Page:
On Wednesday, 17 April, my attention was drawn to a very tragic story in the Times of India, under the headline, "Early motherhood forcing young brides to bury aspirations." It is about an 18-year-old girl who killed her two-day-old son in India as she feared that motherhood might end her dreams of pursuing education. The story filled me with even stronger resolve to speak up on this issue.
It also reminded me of another story, in Kabul, where 15-year-old Freshta escaped marriage to a man more than twice her age. "I am educated, that is why I could refuse my parents' decision. But my sister is only 13 years old, and they will marry her to an old man," said Freshta with tears in her eyes, worrying about the fate of her sister. Freshta is living at a secret shelter for women in Kabul; a place she was referred to by the police after being beaten by her family and expelled from home for rebelling against her family's wishes.
Afghan law forbids marriage below the age of 16, but many girls end up being married even at 13. Getting reliable data on child marriages is difficult, but estimates show that about 40 percent of Afghani women are married by the age of 18.
Harmful practices such as child marriage are not a challenge only in Afghanistan. Overall, one in three girls in most low- and middle-income countries will marry before the age of 18 and one in nine girls will marry before 15. This amounts to 14.2 million child marriages each year or 39,000 girls married each day before their 18th birthday. Child marriage is prevalent primarily in South Asia and sub-Saharan Africa, but it also takes place in several countries in Latin America, the Middle East and eastern Europe. Girls living in poverty and in rural areas face a higher risk of being married at an early age, and girls in humanitarian crises are particularly vulnerable.
Child marriage can also have fatal health consequences for young girls. When married, girls are often expected to prove their fertility by getting pregnant. Each year, 16 million girls aged 15-19 give birth, 90 percent of them within marriage. However, girls are often not fully developed physiologically and for many reasons face barriers in seeking timely, appropriate care, putting them at an increased risk of experiencing complications during pregnancy or delivery.
Such complications can result in death or in long-term illnesses and injuries including obstetric fistula— a childbirth injury that results in a tear between the birth canal and the bladder or rectum, causing the girl to leak urine and/or human waste. About 300 million girls and women are living today with maternal illnesses and injuries.
Moreover, the married girls are often taken out of school and have very limited life opportunities. Meanwhile, girls who are able to finish school and maybe even to get a secondary education have much better possibilities to earn a living, to decide themselves when and whom to marry, when to become mothers, to invest in their children's future and ultimately to help themselves and their families out of poverty. This will ultimately contribute to the prosperity of their communities and countries.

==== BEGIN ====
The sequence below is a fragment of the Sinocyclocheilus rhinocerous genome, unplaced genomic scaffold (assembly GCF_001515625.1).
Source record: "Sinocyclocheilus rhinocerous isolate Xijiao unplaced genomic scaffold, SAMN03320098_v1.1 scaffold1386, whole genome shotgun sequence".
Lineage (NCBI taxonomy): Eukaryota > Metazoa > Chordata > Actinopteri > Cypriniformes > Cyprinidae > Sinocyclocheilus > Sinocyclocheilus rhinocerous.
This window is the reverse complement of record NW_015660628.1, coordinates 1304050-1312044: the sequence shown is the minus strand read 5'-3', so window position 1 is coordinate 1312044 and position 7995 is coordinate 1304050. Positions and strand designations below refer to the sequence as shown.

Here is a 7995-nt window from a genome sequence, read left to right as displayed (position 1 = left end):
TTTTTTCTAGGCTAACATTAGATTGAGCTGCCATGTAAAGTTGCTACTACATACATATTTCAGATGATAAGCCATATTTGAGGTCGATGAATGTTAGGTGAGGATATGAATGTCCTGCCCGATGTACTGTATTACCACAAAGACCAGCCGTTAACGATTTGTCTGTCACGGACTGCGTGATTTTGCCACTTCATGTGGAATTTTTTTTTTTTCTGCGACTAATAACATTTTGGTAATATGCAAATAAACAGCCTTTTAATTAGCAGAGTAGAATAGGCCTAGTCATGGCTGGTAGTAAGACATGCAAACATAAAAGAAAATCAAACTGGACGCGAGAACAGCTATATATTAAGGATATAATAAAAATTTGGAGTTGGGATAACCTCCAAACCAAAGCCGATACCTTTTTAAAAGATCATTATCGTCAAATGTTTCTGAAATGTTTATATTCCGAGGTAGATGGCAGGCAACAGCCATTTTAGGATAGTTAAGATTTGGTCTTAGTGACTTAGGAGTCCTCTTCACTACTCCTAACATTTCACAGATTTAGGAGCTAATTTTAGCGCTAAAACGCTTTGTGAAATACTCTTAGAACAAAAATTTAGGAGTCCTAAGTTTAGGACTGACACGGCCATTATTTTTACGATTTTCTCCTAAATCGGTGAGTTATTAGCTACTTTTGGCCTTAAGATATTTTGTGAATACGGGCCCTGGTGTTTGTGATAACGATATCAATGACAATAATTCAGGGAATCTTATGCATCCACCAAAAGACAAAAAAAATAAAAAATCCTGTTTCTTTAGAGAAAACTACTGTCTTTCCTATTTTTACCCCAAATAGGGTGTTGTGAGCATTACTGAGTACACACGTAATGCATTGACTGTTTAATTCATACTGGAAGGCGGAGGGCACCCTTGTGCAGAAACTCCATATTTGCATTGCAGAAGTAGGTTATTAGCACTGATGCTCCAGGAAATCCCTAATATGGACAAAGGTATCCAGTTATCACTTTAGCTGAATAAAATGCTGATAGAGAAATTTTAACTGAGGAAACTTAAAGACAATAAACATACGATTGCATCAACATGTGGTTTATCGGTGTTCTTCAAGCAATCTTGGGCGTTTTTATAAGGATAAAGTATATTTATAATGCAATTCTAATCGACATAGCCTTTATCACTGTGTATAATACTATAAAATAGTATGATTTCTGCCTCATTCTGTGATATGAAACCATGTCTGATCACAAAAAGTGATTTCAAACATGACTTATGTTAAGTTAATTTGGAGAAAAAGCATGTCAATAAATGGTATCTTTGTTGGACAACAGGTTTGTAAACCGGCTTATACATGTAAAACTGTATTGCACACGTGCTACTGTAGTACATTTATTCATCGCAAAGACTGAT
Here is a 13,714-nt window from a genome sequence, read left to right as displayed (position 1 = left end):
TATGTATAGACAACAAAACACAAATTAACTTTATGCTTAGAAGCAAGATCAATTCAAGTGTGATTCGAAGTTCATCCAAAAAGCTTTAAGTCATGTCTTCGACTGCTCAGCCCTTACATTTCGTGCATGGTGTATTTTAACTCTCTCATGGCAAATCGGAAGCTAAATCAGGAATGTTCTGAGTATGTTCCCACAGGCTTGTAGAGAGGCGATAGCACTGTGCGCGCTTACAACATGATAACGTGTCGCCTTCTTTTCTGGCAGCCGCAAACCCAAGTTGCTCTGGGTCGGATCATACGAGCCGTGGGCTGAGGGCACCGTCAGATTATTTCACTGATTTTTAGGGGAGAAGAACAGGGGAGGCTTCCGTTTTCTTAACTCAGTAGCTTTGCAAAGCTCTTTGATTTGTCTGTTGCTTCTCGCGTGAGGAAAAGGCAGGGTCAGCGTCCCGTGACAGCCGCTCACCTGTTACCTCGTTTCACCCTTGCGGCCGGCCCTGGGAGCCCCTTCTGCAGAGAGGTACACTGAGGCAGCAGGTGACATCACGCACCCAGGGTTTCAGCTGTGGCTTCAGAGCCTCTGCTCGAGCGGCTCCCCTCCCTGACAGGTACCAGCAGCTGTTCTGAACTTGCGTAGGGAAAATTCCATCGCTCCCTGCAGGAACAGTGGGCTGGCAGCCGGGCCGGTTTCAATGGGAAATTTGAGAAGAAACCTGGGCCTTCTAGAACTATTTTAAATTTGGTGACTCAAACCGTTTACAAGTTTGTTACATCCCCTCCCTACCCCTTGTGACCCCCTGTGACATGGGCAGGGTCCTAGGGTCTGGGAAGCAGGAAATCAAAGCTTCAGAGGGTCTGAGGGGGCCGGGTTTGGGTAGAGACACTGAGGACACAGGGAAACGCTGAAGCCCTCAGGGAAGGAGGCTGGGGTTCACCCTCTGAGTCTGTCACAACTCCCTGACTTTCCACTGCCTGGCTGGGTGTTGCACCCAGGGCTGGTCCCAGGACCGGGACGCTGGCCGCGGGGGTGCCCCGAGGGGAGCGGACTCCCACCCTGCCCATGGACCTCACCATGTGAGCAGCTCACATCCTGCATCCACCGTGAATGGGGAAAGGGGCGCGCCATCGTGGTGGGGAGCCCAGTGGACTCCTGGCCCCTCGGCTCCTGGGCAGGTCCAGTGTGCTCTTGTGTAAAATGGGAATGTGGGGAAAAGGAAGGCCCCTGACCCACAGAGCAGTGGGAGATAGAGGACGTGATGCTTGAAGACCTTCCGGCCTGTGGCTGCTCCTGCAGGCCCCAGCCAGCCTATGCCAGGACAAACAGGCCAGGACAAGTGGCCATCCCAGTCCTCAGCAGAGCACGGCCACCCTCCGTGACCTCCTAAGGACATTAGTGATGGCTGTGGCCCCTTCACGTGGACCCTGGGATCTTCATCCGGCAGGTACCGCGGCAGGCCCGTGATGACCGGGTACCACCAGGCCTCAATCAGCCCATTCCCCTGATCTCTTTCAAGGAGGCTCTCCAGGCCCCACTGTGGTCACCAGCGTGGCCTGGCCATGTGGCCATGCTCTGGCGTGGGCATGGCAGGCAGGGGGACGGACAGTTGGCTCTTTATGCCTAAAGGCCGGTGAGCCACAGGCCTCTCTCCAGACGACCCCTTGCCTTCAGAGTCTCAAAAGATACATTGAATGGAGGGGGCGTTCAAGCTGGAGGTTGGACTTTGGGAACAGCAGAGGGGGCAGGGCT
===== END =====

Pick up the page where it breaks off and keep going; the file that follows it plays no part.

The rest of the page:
Preventing child marriage will also help reduce the risk of girls being subjected to violence and social isolation, which is often a result of young girls marrying into families they don't know. Hence, the prevention of child marriage has manifold benefits for girls' well-being, health, education, childhood and their basic rights to determine their own future.
UNFPA, the United Nations Population Fund, together with its partners, works to end child marriage and other harmful practices, including gender-biased sex selection and female genital mutilation/cutting. In addition to being a goal in itself, this is also an important first step towards enabling girls to realize their full potential, educate themselves, contribute more to the labour market and, eventually, to break the cycle of intergenerational poverty for their own sake, as well as for their communities' and countries' development.
UNFPA supports national governments and civil society in improving and enforcing national legislation against child marriage and supports information-sharing with local communities on girls' rights and the negative consequences of child marriages. We invest in programmes that create safe spaces for girls to avoid child marriage, build up their education, economic and health assets. On a global scale, UNFPA works with many governments and other partners to ensure that girls' rights to determine their future and to obtain sexual and reproductive health are anchored strongly in the post-2015 development agenda and become a policy priority both in developing and fragile countries, such as Afghanistan.
Our hope is that, through common efforts, we can ensure that not only Freshta, but also her younger sister and all other girls in the world, can escape harmful practices and enjoy the right to be girls.
When they enjoy this right, they can consequently enjoy other human and civil rights, such as education as well as economic, social and political participation and decision-making. When they exercise all of these rights, they can fulfil their own and humanity's potential: to eliminate poverty, eradicate maternal death and propel economic development.
This opinion was originally published by the Thomson Reuters Foundation .